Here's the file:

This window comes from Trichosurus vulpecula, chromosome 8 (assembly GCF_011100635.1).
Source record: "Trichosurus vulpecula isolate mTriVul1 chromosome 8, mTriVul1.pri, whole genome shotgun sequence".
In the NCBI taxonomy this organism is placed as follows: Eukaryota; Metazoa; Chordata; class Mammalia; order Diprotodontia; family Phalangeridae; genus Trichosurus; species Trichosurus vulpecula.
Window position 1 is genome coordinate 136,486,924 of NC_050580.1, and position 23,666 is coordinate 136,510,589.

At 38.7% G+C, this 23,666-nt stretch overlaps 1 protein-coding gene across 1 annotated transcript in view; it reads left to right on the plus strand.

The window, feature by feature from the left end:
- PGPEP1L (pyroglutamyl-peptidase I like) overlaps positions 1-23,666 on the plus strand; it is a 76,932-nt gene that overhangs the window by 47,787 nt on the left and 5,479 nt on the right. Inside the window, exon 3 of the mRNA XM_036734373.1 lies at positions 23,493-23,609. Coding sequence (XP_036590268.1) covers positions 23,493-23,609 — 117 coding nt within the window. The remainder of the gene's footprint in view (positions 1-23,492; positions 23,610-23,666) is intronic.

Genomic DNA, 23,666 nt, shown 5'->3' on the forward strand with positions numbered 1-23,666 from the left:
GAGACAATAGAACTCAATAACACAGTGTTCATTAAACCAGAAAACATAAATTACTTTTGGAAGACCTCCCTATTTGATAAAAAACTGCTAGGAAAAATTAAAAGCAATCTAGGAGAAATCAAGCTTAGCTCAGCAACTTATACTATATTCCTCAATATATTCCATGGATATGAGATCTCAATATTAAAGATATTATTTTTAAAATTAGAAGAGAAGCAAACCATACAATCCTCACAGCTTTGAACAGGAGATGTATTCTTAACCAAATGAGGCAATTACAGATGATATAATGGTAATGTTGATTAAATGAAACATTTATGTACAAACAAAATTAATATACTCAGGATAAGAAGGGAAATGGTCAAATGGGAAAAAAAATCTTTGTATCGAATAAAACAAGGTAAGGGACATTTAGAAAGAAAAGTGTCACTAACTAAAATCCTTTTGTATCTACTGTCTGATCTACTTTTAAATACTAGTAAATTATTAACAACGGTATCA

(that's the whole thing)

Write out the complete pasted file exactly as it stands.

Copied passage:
This window comes from Trichosurus vulpecula, chromosome 8 (assembly GCF_011100635.1).
Source record: "Trichosurus vulpecula isolate mTriVul1 chromosome 8, mTriVul1.pri, whole genome shotgun sequence".
In the NCBI taxonomy this organism is placed as follows: Eukaryota; Metazoa; Chordata; class Mammalia; order Diprotodontia; family Phalangeridae; genus Trichosurus; species Trichosurus vulpecula.
Window position 1 is genome coordinate 136,486,924 of NC_050580.1, and position 23,666 is coordinate 136,510,589.

At 38.7% G+C, this 23,666-nt stretch overlaps 1 protein-coding gene across 1 annotated transcript in view; it reads left to right on the plus strand.

The window, feature by feature from the left end:
- PGPEP1L (pyroglutamyl-peptidase I like) overlaps positions 1-23,666 on the plus strand; it is a 76,932-nt gene that overhangs the window by 47,787 nt on the left and 5,479 nt on the right. Inside the window, exon 3 of the mRNA XM_036734373.1 lies at positions 23,493-23,609. Coding sequence (XP_036590268.1) covers positions 23,493-23,609 — 117 coding nt within the window. The remainder of the gene's footprint in view (positions 1-23,492; positions 23,610-23,666) is intronic.

Genomic DNA, 23,666 nt, shown 5'->3' on the forward strand with positions numbered 1-23,666 from the left:
GAGACAATAGAACTCAATAACACAGTGTTCATTAAACCAGAAAACATAAATTACTTTTGGAAGACCTCCCTATTTGATAAAAAACTGCTAGGAAAAATTAAAAGCAATCTAGGAGAAATCAAGCTTAGCTCAGCAACTTATACTATATTCCTCAATATATTCCATGGATATGAGATCTCAATATTAAAGATATTATTTTTAAAATTAGAAGAGAAGCAAACCATACAATCCTCACAGCTTTGAACAGGAGATGTATTCTTAACCAAATGAGGCAATTACAGATGATATAATGGTAATGTTGATTAAATGAAACATTTATGTACAAACAAAATTAATATACTCAGGATAAGAAGGGAAATGGTCAAATGGGAAAAAAAATCTTTGTATCGAATAAAACAAGGTAAGGGACATTTAGAAAGAAAAGTGTCACTAACTAAAATCCTTTTGTATCTACTGTCTGATCTACTTTTAAATACTAGTAAATTATTAACAACGGTATCA